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How to Make Bokashi Fermented Wheat Bran

A Short Video to explain how simple it is to make some bokashi:

To learn more about this product and the process, you may want to read this and this.

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  • Court August 5, 2006, 11:46 am

    Awesome! Thank you! Can’t wait for the update.

  • susie September 10, 2006, 1:46 pm

    thanks for that advice-really helpful podcast
    Please let us know how to make EMs!

  • NaturalDesignChick November 16, 2006, 11:42 am

    I am quite intriqued by bokashi. I’ve found wheat bran at my local feed store & high mineral sea salt and molasses at the organic food place. I need to order up some EM but am not certain where or how much to purchase. Also, do you feel that the ceramic powders add a lot to the efficiency of the bokashi? Thanks for this great podcast & looking forward to more!

  • neal December 18, 2006, 10:00 am


    Thanks for commenting on the site. I am unfortunately out of pure EM solution to sell.

    As for the ceramic powder–depending on what you are using the bokashi for I think it is well worth the addition. When I make livestock feed grade bokashi–fermenting grains rather than bran, I don’t add the ceramic powder, but rather include kelp meal and sea salts. But if I am making bokashi for the garden for composting kitchen scraps or direct use or when I am extending the pure em culture–also called activating it–before using it to make bokashi or for direct spraying on plants I add the ceramic powder.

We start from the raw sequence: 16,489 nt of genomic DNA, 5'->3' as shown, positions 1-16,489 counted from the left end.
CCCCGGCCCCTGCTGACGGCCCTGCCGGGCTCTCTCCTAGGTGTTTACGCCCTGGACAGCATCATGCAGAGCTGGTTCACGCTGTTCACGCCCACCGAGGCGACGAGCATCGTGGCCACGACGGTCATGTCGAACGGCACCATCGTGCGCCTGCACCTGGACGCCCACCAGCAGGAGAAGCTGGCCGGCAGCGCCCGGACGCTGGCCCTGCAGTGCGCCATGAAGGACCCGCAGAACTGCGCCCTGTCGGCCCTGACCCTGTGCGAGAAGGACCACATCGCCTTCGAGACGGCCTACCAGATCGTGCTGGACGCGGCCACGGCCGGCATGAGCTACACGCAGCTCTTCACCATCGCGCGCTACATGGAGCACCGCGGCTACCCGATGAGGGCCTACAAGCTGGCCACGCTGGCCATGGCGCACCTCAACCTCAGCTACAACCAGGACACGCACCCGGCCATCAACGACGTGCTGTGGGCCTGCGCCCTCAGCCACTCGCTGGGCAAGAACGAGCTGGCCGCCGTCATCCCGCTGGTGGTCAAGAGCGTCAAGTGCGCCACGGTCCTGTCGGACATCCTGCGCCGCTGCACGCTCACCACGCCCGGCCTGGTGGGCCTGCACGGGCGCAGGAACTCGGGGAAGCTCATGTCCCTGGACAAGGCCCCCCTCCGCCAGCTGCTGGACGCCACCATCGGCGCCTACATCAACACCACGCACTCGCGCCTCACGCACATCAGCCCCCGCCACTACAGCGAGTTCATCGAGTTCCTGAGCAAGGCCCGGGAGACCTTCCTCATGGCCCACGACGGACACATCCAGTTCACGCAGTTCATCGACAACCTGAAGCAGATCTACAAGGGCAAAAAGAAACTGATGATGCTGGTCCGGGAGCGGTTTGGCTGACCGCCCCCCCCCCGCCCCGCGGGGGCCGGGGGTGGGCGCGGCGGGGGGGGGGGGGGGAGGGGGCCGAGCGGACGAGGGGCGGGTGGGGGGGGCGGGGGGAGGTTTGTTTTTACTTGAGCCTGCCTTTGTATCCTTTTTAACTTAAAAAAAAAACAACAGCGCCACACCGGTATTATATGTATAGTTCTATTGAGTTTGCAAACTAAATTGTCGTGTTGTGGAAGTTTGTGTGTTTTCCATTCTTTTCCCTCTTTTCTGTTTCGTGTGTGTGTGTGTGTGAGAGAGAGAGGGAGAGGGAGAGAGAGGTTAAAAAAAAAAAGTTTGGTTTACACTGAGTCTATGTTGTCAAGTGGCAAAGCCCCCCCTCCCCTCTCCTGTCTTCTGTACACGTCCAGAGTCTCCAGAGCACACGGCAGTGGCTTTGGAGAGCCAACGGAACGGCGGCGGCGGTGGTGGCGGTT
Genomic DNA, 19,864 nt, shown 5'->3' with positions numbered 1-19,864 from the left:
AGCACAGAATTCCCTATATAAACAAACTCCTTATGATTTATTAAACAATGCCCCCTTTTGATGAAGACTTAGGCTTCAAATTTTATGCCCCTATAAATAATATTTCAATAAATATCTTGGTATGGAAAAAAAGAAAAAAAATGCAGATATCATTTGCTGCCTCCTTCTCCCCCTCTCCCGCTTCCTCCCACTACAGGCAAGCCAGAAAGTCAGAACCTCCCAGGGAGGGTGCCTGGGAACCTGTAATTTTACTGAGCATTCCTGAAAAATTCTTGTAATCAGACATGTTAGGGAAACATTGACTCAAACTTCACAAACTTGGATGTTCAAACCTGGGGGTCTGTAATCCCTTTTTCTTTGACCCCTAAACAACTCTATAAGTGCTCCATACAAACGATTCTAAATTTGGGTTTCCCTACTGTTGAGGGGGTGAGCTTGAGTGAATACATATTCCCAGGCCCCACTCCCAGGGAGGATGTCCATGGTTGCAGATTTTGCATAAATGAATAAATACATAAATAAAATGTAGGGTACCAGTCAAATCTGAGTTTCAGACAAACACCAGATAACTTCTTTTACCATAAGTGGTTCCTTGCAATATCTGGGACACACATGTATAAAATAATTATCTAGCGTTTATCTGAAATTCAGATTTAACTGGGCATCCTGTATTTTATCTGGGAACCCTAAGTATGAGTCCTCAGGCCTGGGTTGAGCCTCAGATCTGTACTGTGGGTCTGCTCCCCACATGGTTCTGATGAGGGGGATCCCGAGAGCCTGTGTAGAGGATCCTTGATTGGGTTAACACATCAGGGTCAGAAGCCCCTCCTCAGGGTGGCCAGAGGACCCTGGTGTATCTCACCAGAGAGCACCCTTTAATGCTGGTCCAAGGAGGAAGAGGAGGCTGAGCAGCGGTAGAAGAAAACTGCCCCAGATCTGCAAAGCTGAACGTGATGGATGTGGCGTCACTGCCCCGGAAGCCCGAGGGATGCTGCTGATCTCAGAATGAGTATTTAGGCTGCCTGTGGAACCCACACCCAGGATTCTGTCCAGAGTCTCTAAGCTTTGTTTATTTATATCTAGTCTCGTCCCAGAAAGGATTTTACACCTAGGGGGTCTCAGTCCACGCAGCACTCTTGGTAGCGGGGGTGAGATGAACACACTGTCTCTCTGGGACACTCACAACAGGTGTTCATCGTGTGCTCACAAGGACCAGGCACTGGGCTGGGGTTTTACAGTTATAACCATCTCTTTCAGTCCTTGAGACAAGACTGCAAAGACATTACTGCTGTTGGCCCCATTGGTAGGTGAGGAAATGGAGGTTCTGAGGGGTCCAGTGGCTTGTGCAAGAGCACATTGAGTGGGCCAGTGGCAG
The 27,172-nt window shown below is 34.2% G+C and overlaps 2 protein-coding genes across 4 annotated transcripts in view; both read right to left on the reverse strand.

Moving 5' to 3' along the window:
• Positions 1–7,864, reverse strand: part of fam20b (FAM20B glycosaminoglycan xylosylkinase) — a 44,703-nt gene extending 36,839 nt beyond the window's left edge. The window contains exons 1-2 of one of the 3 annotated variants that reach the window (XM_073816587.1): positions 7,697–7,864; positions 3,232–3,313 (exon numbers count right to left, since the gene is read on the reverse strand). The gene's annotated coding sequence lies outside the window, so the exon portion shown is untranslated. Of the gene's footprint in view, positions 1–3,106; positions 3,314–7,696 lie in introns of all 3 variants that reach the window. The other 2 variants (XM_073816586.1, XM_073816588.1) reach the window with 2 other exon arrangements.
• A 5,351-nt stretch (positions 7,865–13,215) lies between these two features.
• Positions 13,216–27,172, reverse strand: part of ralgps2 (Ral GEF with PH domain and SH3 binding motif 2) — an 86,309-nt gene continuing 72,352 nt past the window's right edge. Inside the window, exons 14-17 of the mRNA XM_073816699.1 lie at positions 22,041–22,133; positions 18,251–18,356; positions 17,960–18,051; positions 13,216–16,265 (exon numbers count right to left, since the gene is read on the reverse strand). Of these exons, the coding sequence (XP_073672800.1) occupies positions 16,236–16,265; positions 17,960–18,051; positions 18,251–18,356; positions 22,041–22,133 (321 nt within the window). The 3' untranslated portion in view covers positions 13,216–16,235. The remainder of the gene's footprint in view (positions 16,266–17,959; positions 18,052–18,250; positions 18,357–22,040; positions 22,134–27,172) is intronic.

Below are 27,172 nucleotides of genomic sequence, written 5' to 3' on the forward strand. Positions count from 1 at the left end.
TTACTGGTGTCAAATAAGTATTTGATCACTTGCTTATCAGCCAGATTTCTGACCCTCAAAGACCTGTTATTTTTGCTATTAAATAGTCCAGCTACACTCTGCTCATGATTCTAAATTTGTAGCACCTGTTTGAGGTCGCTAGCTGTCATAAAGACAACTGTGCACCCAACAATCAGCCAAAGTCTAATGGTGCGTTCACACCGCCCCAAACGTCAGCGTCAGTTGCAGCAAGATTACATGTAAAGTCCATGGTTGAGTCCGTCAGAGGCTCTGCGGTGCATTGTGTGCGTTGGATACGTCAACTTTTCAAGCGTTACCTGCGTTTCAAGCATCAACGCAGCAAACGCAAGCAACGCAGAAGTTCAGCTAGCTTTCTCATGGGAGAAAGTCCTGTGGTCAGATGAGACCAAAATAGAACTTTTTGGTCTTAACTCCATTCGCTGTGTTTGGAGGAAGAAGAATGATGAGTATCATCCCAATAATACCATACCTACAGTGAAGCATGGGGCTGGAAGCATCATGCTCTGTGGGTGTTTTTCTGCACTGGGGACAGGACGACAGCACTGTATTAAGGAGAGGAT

I can’t say 100% that it works or what it does, but it seems to be backed up by research and also, interestingly enough, by Rudolph Steiner’s Biodynamic theories. The em ceramics when they are created have the capacity to attract infared and far-red radiation. These wavelength can be beneficial to plants and root development. When the ceramics are turned into dust that dust when incorporated in the soil or sprayed on the leaves acts not only as millions of tiny mirrors reflecting many wavelengths of light, but also to some degree as a mineral food source for the plants. I’ll leave you to experiment and draw your own conclusions. There are farmers who spray the dust on their fields who swear by it alone.

    Hope this helps.

    All the best,


  • Jolynn June 2, 2007, 7:42 am

    Very helpful video, thank you so much. Once the bokashi bran has fermented, does it need to be dried to store it or can it be bagged still moist and are there any temperature considerations for storage? Thanks again.

  • neal June 3, 2007, 7:09 am


    If you are going to be using the bokashi right away, then you can get away with leaving it moist. It will last this way, if stored air tight for about a month. I never dry mine because I use up each batch before it begins to mold and turn sour.

    If you need to store a batch of bokashi for any length of time, then it should be dried out. It must still be stored air-tight and kept from getting moist. A low oven can be used to dry it out overnight, or somewhere in the sunshine.

    Hope this helps.


  • Izhizm June 13, 2007, 12:09 am

    very helpful video, thanks Neal

    cant wait for your next video on making ‘microbial innoculant’. Looking forward to that .

  • Maya October 22, 2007, 11:23 am

    Question: We have used EM from EMamerica to create more EM for our small wastewater lagoon and had dramatic results. Will bokashi solutions work as well, (I hope?) I hear pro’s and con’s. Thank you.

  • georg January 3, 2008, 7:11 pm


    great site and video, thanks. Can sterilized mushroom compost be used in place of wheat bran when making bokashi? I want to use the bokashi for agriculture and I do want want the wheat bran in the compost. thanks again!

  • John Taylor July 12, 2008, 4:43 am


    very informative video, I’m about to embark on making my first batch of bokashi bran, wish me luck !!

    Thanx for the info,


  • Ines July 15, 2008, 7:06 pm

    Great video, very helpful. I want to make my own bokashi, but for right now I would like to use straight EM from the bottle instead of making my own inoculant (that’s the next step). How much should I use for 10lb of bran?